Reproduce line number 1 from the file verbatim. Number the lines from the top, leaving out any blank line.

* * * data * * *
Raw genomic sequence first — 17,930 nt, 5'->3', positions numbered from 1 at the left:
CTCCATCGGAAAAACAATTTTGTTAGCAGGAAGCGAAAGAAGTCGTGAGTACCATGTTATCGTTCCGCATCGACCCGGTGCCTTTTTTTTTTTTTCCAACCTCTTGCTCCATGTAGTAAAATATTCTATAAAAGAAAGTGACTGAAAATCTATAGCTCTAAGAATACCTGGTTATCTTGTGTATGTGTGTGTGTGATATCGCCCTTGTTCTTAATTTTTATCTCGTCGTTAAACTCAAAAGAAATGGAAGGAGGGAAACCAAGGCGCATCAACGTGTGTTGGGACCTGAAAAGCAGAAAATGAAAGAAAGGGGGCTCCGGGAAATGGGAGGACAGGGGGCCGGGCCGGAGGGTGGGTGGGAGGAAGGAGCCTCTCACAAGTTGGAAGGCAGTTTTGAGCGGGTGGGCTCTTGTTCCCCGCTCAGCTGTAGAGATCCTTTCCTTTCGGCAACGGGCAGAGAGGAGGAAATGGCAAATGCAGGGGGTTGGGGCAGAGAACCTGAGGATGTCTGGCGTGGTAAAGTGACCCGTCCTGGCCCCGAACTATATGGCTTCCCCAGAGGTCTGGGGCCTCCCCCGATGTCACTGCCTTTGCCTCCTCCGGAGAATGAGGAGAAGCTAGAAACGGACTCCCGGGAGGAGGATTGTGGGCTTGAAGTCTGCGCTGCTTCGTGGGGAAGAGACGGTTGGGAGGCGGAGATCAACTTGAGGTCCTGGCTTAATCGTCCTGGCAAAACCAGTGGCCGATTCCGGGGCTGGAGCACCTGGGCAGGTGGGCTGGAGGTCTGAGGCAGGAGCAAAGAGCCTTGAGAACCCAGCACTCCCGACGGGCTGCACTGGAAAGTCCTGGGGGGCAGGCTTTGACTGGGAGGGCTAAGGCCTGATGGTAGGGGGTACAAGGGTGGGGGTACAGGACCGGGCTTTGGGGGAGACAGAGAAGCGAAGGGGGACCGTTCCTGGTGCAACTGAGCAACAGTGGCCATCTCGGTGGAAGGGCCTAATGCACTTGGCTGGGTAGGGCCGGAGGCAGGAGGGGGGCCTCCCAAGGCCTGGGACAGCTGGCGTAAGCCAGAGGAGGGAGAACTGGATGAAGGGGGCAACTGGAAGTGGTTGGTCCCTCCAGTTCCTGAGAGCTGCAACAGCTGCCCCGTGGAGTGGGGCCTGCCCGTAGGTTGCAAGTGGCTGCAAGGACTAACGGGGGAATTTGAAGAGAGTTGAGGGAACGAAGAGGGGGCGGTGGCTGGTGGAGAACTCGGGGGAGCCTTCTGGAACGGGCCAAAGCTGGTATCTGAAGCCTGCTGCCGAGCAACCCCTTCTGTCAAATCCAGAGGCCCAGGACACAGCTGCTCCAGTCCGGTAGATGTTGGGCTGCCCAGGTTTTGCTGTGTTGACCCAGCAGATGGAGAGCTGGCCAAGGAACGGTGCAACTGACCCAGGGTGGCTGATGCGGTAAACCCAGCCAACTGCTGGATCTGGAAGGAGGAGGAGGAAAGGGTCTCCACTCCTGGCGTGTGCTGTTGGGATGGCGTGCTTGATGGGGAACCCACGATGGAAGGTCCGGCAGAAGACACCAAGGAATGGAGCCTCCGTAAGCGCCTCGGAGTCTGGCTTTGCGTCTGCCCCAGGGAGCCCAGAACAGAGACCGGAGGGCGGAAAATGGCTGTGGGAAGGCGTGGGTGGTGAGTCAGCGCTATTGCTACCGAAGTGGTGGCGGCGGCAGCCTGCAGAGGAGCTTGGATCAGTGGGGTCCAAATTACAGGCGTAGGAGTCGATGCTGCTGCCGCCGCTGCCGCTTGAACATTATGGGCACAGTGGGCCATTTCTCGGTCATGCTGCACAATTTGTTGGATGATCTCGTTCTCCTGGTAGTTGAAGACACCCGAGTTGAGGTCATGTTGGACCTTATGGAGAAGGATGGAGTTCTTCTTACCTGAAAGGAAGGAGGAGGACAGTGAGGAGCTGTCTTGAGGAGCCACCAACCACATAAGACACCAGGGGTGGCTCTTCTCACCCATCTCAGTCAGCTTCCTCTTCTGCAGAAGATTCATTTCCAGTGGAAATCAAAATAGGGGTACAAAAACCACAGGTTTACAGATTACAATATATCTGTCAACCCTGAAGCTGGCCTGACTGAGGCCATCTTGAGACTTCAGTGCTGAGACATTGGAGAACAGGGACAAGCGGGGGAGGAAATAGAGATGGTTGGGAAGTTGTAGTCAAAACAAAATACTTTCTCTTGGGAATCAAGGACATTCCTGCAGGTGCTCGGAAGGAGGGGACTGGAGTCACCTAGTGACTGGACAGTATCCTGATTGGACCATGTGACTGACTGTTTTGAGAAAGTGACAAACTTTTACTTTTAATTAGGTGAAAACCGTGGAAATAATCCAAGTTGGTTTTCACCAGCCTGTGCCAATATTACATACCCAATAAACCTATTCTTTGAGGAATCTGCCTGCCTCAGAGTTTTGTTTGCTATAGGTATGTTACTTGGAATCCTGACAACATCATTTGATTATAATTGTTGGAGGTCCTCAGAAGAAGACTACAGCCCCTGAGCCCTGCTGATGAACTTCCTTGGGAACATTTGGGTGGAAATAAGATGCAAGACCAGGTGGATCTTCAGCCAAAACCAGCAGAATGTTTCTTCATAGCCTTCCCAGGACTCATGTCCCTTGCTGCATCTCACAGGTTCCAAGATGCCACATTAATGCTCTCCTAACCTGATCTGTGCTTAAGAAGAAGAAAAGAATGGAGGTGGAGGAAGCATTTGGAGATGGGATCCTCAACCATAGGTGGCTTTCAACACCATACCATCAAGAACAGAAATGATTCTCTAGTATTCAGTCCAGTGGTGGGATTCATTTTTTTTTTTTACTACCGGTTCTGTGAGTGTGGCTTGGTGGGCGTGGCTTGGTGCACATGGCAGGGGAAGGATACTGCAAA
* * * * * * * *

Raw genomic sequence first — 17,930 nt, 5'->3', positions numbered from 1 at the left: